At a time when multilateralism - and with it the rules-based international trading system – is at threat, Virginia Christie asks us to reconsider the possible benefits of bilateral trade deals.
Multilateralism is the perfect economic textbook model for international trade, and the history and outcomes from trade deals coming from the Uruguay Round are a testament to what can be achieved. Its success though, is dependent on countries having the same set of objectives and the willingness to negotiate on issues that could bring sizable benefits across a number of countries. However, for a small open economy like Australia, where we already have some of the most open and transparent trade positions of any country in the world, we often find ourselves consistently pressured to offer more at the negotiating table, particularly by the economic super-powers of the world. Maybe this is the price we are prepared to pay to have a more efficient and open global trading system? Some countries need to bear this cost, and perhaps it is one that Australia is willing to accept. Apart from this, the global trading environment has changed markedly since the successes of the Uruguay Round, which brings its own challenges to multilateralism.
While I am a true advocate of multilateralism, the current rules-based international trading system of multilateralism is under threat. The World Trade Organisation (WTO) is facing its biggest challenge for survival, and this puts important functions such as negotiations and assistance of international trade disputes at risk. In this context, I question whether Australia is better served to focus more of its efforts and resources on progressing bilateral trade. Focusing on negotiating successful bilateral trade deals, such as the Australian-Indonesian one, may provide better strategic and economic results for Australia than diverting resources to achieve less certain multilateral ones. That’s not to say we don’t already devote resources to such deals, but perhaps we should open the debate about whether bilateralism should take a more prominent role over multilateralism than it has in the past. This question arises particularly in the context of the situation where the multilateral trading system, under the auspices of the WTO, seems to have reached the limits of possible new successes in the present time. And without undermining the recent advancement and importance of a likely trade agreement with the Regional Comprehensive Economic Partnership for Australia, it may take more time to co-ordinate and generate full benefits to member countries than currently anticipated.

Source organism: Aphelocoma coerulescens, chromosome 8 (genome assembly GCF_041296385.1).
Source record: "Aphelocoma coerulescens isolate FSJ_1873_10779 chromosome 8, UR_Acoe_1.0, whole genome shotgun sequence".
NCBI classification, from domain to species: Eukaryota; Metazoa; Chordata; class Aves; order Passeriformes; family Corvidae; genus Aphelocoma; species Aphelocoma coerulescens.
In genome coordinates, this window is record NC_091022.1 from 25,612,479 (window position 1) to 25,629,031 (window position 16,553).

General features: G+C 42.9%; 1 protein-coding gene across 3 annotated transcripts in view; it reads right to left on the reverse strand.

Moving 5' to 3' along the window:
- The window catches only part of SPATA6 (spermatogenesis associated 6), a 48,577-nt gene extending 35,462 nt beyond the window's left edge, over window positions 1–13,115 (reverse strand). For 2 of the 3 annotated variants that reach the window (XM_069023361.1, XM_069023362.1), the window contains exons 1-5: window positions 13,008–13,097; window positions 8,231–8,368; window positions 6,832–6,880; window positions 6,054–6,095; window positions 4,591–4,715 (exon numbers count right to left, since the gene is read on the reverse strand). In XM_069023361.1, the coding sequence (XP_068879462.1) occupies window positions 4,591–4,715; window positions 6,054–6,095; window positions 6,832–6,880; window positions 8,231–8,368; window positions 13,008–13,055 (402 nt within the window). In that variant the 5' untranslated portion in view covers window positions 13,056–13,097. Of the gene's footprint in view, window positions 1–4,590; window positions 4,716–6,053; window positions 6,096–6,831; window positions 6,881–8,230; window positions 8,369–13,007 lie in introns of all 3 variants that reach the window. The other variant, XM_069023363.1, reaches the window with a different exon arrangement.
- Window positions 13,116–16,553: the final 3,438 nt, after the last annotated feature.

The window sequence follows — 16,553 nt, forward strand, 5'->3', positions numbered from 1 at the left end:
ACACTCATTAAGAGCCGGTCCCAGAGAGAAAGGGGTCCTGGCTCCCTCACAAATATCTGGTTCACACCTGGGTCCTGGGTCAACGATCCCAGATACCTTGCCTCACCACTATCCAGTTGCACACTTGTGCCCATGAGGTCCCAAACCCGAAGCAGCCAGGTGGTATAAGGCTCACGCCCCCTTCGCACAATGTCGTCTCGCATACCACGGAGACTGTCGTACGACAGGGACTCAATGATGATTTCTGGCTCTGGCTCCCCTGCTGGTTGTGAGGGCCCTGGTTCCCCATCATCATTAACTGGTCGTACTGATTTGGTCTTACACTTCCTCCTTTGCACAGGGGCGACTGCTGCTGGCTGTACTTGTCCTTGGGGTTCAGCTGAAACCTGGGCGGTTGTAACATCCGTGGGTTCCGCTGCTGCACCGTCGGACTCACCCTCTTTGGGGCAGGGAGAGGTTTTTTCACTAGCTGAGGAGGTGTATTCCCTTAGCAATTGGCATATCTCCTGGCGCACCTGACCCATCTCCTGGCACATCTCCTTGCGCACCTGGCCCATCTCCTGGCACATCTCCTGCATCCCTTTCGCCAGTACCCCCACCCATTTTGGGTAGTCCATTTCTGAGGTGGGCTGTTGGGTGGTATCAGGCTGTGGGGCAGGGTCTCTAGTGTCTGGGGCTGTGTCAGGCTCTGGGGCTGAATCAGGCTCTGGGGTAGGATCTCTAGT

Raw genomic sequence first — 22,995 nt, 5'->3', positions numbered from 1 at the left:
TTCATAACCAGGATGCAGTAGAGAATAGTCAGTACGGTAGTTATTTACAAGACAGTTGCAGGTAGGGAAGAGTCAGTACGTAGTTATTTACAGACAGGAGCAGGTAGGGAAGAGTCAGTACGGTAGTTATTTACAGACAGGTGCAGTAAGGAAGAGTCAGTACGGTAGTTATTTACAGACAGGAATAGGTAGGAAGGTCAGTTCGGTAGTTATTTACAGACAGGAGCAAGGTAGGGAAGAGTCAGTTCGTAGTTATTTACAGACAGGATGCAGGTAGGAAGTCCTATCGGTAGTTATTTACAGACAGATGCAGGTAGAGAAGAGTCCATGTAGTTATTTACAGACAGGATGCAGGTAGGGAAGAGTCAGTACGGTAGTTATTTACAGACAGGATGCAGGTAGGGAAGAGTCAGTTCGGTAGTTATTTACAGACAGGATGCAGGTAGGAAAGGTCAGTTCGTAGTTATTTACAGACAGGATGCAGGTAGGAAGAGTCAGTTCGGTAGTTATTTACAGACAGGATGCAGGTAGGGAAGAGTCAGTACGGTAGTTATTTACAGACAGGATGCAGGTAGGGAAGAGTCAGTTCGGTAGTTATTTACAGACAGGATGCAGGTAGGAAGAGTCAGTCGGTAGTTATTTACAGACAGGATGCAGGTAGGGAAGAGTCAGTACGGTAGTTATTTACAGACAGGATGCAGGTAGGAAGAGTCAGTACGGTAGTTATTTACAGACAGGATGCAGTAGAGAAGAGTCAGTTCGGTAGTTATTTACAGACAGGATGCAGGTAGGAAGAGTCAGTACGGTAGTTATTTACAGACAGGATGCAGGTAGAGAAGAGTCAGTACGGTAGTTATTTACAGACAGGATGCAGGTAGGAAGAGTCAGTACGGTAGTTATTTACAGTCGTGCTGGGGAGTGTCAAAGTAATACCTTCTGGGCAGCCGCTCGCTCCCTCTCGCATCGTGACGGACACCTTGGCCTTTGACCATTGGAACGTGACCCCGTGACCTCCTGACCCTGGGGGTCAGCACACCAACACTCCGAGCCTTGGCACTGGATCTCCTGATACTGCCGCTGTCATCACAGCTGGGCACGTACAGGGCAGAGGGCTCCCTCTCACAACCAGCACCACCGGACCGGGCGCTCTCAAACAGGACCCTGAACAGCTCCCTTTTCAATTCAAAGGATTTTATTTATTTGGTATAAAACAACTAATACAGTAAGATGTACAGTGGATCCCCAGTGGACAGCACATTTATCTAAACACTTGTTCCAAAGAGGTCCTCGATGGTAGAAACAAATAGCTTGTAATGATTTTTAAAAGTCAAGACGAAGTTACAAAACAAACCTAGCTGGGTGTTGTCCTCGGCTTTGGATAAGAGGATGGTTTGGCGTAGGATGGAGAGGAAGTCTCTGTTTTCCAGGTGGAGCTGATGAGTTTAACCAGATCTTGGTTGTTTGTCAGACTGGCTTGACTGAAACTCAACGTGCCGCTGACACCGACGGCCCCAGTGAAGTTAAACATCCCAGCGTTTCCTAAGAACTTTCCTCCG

Our environment is very different to the 1990s when we saw the successes of multilateral trade deals. Today, we see tensions in US-China trade escalating, an exiting of the US from international trade forums, and the fastest increase in protectionist trade measures in modern history.
Is the rules-based multilateral trading system capable of being fixed and does Australia really have any sway to help fix it? While current arrangements need repair, are our resources better spent on extracting more from strategic bilateral deals that could bring significant and targeted long-term benefits to Australia? These are some questions that I think we should at least debate.
Virginia Christie is a non-Executive Director at Keystart Loans, the Chamber of Commerce and Industry WA, the Foundation Board of Management at St Mary’s Anglican Girls’ School and is on the CEDA WA State Advisory Council. Prior to this, she headed the Western Australian office for the Reserve Bank of Australia for a decade and was employed at the bank for 20 years. She also worked at the Commonwealth Treasury in Canberra.